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Image for Hungary youth: 'I stay out of politics but am Facebook friends with Viktor Orbán'

Hungary youth: 'I stay out of politics but am Facebook friends with Viktor Orbán'

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The new controversial constitution, the first to be created on an iPad, was voted into law by the national assembly on 18 April and signed by the president on 25 April. Hungary’s youth remain apolitical, even to a new rule which would violate human rights. Budapest interviewed fifty young Hungarians

In Hun­gary, a ‘one mil­lion for the lib­erty of the press’ face­book group, formed against the media law, an­nounced a ‘Pac-Man protest’ on vot­ing day tar­geted at un­der-35s. As the new con­sti­tu­tion was formed, peo­ple dressed in the or­ange colours of the rul­ing right-wing Fidesz party and formed the shape of a ‘Pac-Man’. The act was to ‘eat’ a sec­tion mark (formed by peo­ple dressed in white), which rep­re­sented the state under the rule of law. 

Whilst five hun­dred were ex­pected, only 100 showed up. ‘We have seen a lot of young­sters and have many young fans on face­book,’ per­sists or­gan­iser Róbert Fölkel. ‘This Pac-Man­i­sa­tion was in­tended to show the gov­ern­ment that even this age-group dares to speak its mind, to say that some­thing is not right. This was a spec­tac­u­lar event. We wanted the videos or pho­tos taken of it to go around the world.’ One of eight peo­ple cafebabel.​com Bu­dapest spoke to par­tic­i­pated in the demon­stra­tion. ‘Of the last decade it was now that I felt the most that I would go out on the streets and speak about this wrong di­rec­tion we are head­ing to­wards,’ says Axel, 23 - but the fu­ture econ­o­mist did not have time to at­tend the protest.

Ask and I will (not) an­swer

The Hun­gar­ian gov­ern­ment sent every voter a per­sonal let­ter for opin­ions about sev­eral ar­ti­cles of the con­sti­tu­tion, but six out of eight in­ter­vie­wees agree that the con­sti­tu­tion process did not in­volve so­cial di­a­logue. ‘The gov­ern­ment’s at­ti­tude is ‘we have de­cided, we will push it through even if we die of it’,’ crit­i­cises Axel. ‘I am a white-col­lar worker but I did not un­der­stand the ques­tions,’ com­plains Eva, 32, who has Slo­va­kian ori­gins. ‘Orbán and his crew have a scan­dal every week,’ says ad­ver­tiser Nelli, 25. ‘I am tired of keep­ing up with it. I was won­der­ing what will hap­pen later, but as long as I am not con­cerned di­rectly, I don’t re­ally care.’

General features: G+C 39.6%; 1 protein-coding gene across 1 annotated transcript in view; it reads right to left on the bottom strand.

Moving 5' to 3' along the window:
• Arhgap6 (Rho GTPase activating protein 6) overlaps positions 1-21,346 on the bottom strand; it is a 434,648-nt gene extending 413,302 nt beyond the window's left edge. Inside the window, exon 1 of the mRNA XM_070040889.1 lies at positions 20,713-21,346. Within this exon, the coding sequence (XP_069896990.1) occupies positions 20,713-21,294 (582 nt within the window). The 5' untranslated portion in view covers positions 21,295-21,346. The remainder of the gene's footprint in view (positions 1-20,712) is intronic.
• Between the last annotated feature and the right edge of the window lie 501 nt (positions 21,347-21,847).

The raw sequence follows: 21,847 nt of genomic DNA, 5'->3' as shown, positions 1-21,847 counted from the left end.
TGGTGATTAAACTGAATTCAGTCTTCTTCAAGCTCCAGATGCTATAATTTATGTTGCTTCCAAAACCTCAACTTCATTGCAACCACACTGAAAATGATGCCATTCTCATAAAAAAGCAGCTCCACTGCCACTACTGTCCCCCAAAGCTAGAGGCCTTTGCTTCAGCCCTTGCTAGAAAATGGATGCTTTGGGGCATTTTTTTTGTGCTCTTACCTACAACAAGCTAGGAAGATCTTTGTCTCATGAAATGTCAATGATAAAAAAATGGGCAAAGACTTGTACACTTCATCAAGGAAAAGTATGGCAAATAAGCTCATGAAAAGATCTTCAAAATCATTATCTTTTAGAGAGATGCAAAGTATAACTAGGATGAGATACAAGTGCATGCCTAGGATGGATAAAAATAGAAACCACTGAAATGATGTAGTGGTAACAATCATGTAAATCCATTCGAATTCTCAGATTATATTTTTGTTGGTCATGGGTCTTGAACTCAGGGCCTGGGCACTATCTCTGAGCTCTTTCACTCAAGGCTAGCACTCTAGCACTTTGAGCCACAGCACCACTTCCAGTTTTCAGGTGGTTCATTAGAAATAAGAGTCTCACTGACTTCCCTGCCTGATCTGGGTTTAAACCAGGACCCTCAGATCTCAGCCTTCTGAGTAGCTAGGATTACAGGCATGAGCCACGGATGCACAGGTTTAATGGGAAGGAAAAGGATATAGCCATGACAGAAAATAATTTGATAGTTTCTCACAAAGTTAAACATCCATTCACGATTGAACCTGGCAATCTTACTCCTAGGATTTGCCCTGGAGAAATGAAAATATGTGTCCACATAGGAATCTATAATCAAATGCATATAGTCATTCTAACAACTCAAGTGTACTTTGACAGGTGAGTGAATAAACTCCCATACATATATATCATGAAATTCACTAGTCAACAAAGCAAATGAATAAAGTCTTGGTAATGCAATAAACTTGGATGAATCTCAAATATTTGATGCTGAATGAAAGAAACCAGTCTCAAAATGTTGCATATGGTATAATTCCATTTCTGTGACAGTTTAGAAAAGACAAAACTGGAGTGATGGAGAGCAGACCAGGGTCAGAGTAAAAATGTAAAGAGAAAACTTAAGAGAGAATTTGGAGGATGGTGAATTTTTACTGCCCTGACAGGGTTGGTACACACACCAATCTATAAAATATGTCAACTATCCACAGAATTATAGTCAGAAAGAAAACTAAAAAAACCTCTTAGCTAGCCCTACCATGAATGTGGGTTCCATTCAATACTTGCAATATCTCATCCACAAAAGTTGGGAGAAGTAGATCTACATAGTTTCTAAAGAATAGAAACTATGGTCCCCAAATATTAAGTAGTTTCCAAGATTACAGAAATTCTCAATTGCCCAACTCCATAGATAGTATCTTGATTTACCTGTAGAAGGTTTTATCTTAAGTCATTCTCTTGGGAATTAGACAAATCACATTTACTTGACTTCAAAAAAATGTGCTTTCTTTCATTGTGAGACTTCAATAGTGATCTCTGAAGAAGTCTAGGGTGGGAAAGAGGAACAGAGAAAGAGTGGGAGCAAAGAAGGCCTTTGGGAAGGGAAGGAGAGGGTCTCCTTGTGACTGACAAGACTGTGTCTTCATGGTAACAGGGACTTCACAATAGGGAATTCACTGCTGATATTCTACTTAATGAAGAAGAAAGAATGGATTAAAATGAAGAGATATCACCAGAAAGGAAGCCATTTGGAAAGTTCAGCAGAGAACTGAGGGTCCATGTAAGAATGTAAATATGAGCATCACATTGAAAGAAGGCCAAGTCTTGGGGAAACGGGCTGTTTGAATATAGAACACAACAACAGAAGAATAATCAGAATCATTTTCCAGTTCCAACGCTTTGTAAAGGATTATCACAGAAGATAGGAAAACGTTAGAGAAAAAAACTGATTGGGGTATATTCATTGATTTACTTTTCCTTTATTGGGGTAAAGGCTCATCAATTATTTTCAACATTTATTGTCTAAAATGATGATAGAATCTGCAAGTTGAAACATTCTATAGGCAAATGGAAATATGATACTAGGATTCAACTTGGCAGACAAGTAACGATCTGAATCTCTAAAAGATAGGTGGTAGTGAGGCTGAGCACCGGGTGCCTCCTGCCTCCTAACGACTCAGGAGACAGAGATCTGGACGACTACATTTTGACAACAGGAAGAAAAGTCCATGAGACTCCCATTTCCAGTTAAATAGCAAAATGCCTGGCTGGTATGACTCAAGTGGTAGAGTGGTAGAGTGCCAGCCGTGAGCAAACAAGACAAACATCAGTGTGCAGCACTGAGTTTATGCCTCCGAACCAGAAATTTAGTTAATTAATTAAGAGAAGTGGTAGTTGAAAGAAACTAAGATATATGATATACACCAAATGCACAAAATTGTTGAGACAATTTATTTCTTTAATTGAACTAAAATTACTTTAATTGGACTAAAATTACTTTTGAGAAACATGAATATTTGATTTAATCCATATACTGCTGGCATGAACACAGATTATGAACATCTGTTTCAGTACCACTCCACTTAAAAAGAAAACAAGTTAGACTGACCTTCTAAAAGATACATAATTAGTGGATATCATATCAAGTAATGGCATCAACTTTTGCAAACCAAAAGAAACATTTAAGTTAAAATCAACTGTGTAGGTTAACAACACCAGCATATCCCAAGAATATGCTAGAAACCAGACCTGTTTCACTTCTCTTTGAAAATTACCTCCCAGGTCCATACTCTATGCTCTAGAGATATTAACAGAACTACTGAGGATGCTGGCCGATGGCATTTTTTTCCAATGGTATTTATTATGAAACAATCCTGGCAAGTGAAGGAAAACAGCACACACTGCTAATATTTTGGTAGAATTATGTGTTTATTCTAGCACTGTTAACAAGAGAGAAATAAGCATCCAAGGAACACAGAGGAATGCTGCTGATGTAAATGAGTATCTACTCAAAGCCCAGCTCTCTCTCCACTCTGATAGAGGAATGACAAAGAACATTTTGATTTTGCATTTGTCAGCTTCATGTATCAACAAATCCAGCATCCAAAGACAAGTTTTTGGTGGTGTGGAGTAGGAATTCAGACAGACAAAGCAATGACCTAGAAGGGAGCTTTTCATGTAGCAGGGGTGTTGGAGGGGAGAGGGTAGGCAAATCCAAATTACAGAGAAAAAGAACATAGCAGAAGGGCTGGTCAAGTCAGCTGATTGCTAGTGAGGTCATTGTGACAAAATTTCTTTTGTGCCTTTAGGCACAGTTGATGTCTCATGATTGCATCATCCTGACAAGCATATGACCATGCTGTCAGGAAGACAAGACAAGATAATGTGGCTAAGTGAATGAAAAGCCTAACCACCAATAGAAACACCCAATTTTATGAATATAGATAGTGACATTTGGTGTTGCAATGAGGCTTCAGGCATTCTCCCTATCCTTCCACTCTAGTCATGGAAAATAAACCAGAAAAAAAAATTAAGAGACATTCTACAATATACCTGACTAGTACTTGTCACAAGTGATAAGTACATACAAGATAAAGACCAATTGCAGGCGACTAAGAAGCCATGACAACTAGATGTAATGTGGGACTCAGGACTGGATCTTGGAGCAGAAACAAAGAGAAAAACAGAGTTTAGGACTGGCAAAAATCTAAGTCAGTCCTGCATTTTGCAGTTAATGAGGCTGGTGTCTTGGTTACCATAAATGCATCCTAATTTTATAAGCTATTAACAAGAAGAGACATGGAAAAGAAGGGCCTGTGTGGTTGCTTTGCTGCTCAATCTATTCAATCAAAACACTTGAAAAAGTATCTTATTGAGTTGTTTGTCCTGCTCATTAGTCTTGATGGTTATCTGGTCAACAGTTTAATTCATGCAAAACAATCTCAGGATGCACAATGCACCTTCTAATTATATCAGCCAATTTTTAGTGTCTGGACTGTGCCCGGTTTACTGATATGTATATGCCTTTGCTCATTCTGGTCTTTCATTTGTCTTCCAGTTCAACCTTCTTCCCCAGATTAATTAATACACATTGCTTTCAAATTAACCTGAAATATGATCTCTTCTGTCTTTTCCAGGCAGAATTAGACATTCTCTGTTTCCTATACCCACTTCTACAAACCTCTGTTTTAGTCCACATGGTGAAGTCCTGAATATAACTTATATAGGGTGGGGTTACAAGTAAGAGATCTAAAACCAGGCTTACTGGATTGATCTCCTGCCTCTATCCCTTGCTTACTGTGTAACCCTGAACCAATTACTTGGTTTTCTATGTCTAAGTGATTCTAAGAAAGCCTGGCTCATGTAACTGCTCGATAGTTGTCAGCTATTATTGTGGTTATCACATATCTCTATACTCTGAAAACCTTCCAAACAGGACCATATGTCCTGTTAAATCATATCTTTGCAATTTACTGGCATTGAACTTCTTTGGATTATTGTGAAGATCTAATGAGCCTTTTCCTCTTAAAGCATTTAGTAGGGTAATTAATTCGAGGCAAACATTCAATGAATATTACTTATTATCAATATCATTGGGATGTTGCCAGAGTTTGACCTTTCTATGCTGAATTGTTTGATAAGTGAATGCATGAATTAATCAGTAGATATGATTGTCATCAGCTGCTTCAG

‘I am happy that some­thing is fi­nally hap­pen­ing in this coun­try’

On the whole young peo­ple wel­come the fact that Hun­gary will have a new con­sti­tu­tion. Klári, 24, stays out of pol­i­tics but is friends with prime min­is­ter Vik­tor Orbán on face­book. ‘I am happy that some­thing is fi­nally hap­pen­ing in this coun­try,’ she says. Po­lit­i­cal sci­en­tist David, 27, says: ‘It feels like hav­ing an oc­troyed con­sti­tu­tion, like the one we got from the Hab­s­burgs in 1849 after the fall of the Hun­gar­ian rev­o­lu­tion. The good gov­ern­ment com­mu­ni­ca­tion and PR and the but­ter-fin­gered op­po­si­tion could have led to a con­sti­tu­tion that might have been a sweet dream for some power ma­ni­acs who wanted to leave their fin­ger­prints in his­tory. This could (and should) have been a real tri­umph of the whole coun­try.’ Jour­nal­ist Bori, 26, agrees with the fin­ger­print metaphor. ‘There is still a cri­sis. We should not deal with the con­sti­tu­tion now. It’s rushed pseudo-pol­i­tics. The gov­ern­ment is try­ing to get into the his­tory books.’

God bless the Hun­gar­i­ans

‘I couldn’t re­ally find the con­sti­tu­tion on­line,’ says Rita, 29, who works at a com­mu­ni­ca­tion agency and is study­ing to be a Span­ish-Hun­gar­ian trans­la­tor. She is one of the under seven mil­lion (only 900, 000 of eight mil­lion re­sponded) who must have thrown the let­ter out, pre­fer­ring to vote in a ref­er­en­dum. The de­tails that worry her the most were found in Hun­gar­ian fo­rums such as the lin­guis­tics sec­tion of the Hun­gar­ian acad­emy of sci­ences. Ter­mi­nol­ogy can lead to false in­ter­pre­ta­tion be­cause punc­tu­a­tion marks are mis­tak­enly placed in the text thanks to the spe­cial syn­tac­ti­cal fea­tures of legal jar­gon. For ex­am­ple the quote from the Hun­gar­ian na­tional an­them was not placed be­tween quo­ta­tion marks; ‘God, bless the Hun­gar­i­ans’ can thus be seen as a legal de­mand.

Rita also ex­plains that the first trans­la­tion of the con­sti­tu­tion was miss­ing parts that could have led to ques­tions in the Eu­ro­pean union. For ex­am­ple the ar­ti­cle about the prospect of ac­tual life im­pris­on­ment with­out pa­role ('LWOP') was not trans­lated, nei­ther was the so-called na­tional creed pre­am­ble that de­clares Hun­gary a chris­t­ian state - the very part cit­i­zens like Eva is so fu­ri­ous about. ‘The new Hun­gar­ian con­sti­tu­tion be­gins with the al­ter­ation of his­tory,’ she adds. ‘But 100, 000 Jews live in Hun­gary. It’s the biggest cen­tral east­ern Eu­ro­pean jew­ish com­mu­nity.’ Or­gan­i­sa­tions such as Amnesty In­ter­na­tional are still voic­ing their fears about whether the con­sti­tu­tion will cor­re­spond with Eu­ro­pean fun­da­men­tal val­ues; it takes ef­fect in Jan­u­ary 2012.

Image: (cc) y dawei­d­ing/ Dawei DING/ Flickr